Surviving the Death of a Spouse

Occasionally, there is a story in the news about an elderly couple that has been married over 60 years who die simultaneously hand in hand. It always melts my heart when I hear about that, the ultimate act of love. I have already informed my husband that is the way I want us to go. Certainly dying together spares the remaining spouse from the pain and suffering of losing a longtime companion. What happens to the very old when they are left behind?

The loss of a spouse can impact us profoundly at any times in our lives. On the Holmes and Rahe Stress Scale, loss of a spouse is rated as the most stressful event. [1] Losing a lifetime companion when elderly can be devastating. The spouse who survives is also likely to be coping with the loss of friends and family members. There are additional issues with their own declining health and the loss of physical abilities; diminished sight, hearing, stamina as well as the loss of independence. The challenges the remaining spouse has to face can be daunting.

Overwhelmed and stricken by grief, the elderly may ignore their own needs. They may have problems with self-care, sleeping, eating, and taking their medication. The result can be the intensification of physical and psychological problems. Their resilience is compromised. It is often said that the remaining spouse could die quickly after their spouse’s death. It is referred to as the “widowhood effect.” Research conducted by Carey, found that there is an increase chance of dying for the elderly after a spouses’ death in the first three months following the loss. This is often referred to as the “widowhood effect.” During this time, the chances increase of a cardiovascular event. [2] The survivor may also be susceptible to “broken heart syndrome” or stress induced cardiomyopathy.  The two events are different but can both be lethal.

 Stress alters our immune system, at any age.  The grieving elderly are already more likely to have a compromised immune system. This makes them even more susceptible to infectious diseases. If already in poor health, the chances of death tend to increase.  It has also been found that widows and widowers tend to exhibit more cognitive decline than those who have not lost a spouse. [3]

The emotions of grief are ageless. The surviving spouse experiences sadness, guilt, anger, anxiety and often despairs. They frequently feel they have lost their purpose in life as well as their love. Another important aspect of losing a spouse is that the survivor has lost their best friend and social contacts. It is often hard for the elderly to reach out for help even with family members.

 As bleak as it all sounds, it appears that the simple act of being involved with the elderly bereaved can literally make the difference between life and death. Research by Infurna and Luthar (2017), on resiliency after the loss of a spouse, states that “The strongest predictors of resilient trajectories were continued engagement in everyday life activities and in social relationships followed by anticipation that people would comfort them in times of distress.”[4]  In Shin’s research on cognitive decline in the elderly bereaved, it was found that “having a high level of education or at least one living sibling appeared to protect against the decline associated with widowhood.” Interestingly, research by Bookwala found that “those who received emotional support from relatives had poorer health than those who received support from friends.”[5] It appears that what is most important is some form of social contact.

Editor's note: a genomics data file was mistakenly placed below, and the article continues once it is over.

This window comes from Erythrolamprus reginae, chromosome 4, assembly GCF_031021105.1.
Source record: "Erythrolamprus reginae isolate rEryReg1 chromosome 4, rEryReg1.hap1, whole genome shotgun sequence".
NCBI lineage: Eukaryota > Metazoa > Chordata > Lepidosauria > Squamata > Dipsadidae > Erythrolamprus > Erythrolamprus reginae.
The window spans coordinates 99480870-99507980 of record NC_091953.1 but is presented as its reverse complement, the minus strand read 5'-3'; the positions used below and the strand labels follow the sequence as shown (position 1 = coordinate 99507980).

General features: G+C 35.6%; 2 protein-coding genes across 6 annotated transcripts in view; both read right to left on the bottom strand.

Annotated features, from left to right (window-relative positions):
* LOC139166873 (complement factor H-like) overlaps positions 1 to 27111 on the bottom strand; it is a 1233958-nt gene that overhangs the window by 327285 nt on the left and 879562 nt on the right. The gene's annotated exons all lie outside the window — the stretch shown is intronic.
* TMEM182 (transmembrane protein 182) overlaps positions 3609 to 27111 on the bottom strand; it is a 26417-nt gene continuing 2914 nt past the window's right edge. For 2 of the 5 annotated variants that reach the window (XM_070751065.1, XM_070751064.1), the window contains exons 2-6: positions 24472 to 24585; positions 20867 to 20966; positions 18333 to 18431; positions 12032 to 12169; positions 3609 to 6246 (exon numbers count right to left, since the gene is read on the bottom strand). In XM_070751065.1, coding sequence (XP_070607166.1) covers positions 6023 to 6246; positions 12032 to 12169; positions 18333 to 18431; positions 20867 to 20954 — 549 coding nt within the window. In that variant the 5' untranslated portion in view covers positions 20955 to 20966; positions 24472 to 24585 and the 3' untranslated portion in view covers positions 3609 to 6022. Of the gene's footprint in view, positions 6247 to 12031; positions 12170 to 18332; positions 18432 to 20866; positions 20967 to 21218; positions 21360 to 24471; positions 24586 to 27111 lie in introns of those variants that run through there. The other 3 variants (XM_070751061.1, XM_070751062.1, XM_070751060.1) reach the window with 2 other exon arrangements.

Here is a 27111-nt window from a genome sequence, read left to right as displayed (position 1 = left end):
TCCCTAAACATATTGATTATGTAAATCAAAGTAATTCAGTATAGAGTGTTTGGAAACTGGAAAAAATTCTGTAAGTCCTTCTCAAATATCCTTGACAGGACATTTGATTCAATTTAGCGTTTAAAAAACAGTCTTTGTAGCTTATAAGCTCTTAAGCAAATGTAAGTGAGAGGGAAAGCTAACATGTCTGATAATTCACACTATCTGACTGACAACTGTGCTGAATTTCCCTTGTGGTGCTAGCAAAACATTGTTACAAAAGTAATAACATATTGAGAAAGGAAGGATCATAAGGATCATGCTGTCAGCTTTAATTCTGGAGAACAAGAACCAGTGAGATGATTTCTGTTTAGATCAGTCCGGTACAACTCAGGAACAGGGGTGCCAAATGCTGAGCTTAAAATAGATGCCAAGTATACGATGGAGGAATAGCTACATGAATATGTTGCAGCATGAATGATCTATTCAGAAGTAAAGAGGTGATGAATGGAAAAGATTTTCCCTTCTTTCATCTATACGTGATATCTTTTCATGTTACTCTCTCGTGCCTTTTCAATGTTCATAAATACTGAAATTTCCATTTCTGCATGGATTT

There are a number of ways that we can help the elderly. We can be sure that they have frequent vision and hearing tests so they do not become shut off from the world. Many bereaved elderly become afraid to leave the house due to these deficits. They often also have a fear of falling. Assisting them in getting a cane or walker is another way of helping them become more mobile. It is important to encourage them to take good care of themselves in mourning. They should get enough sleep, eat right and take their medications. It is also beneficial for the elderly to be involved in an activity that provides them with a sense of purpose. Helping them to connect with a social group or charitable organization would help them to feel better about themselves as well as providing social contact. They should be encouraged to participate in some form of physical activity such as, swimming, aquarobic classes, chair yoga or other light exercise.  

Just because one half of an elderly couple dies does not mean that the other need follow close behind. Becoming more aware of the challenges they face can help prepare us to help them. With care and attention, it is possible to reduce their loneliness and extend their lives.


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